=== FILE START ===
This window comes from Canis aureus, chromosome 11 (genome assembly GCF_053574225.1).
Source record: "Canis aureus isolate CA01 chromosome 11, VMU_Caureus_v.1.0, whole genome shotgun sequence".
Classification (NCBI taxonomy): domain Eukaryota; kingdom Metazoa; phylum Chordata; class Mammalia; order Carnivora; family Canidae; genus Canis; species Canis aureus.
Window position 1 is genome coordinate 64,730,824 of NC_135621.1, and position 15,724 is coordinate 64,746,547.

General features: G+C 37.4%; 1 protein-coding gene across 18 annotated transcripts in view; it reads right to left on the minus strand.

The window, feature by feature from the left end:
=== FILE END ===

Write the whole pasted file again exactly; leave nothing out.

This window comes from Canis aureus, chromosome 11 (genome assembly GCF_053574225.1).
Source record: "Canis aureus isolate CA01 chromosome 11, VMU_Caureus_v.1.0, whole genome shotgun sequence".
Classification (NCBI taxonomy): domain Eukaryota; kingdom Metazoa; phylum Chordata; class Mammalia; order Carnivora; family Canidae; genus Canis; species Canis aureus.
Window position 1 is genome coordinate 64,730,824 of NC_135621.1, and position 15,724 is coordinate 64,746,547.

General features: G+C 37.4%; 1 protein-coding gene across 18 annotated transcripts in view; it reads right to left on the minus strand.

The window, feature by feature from the left end: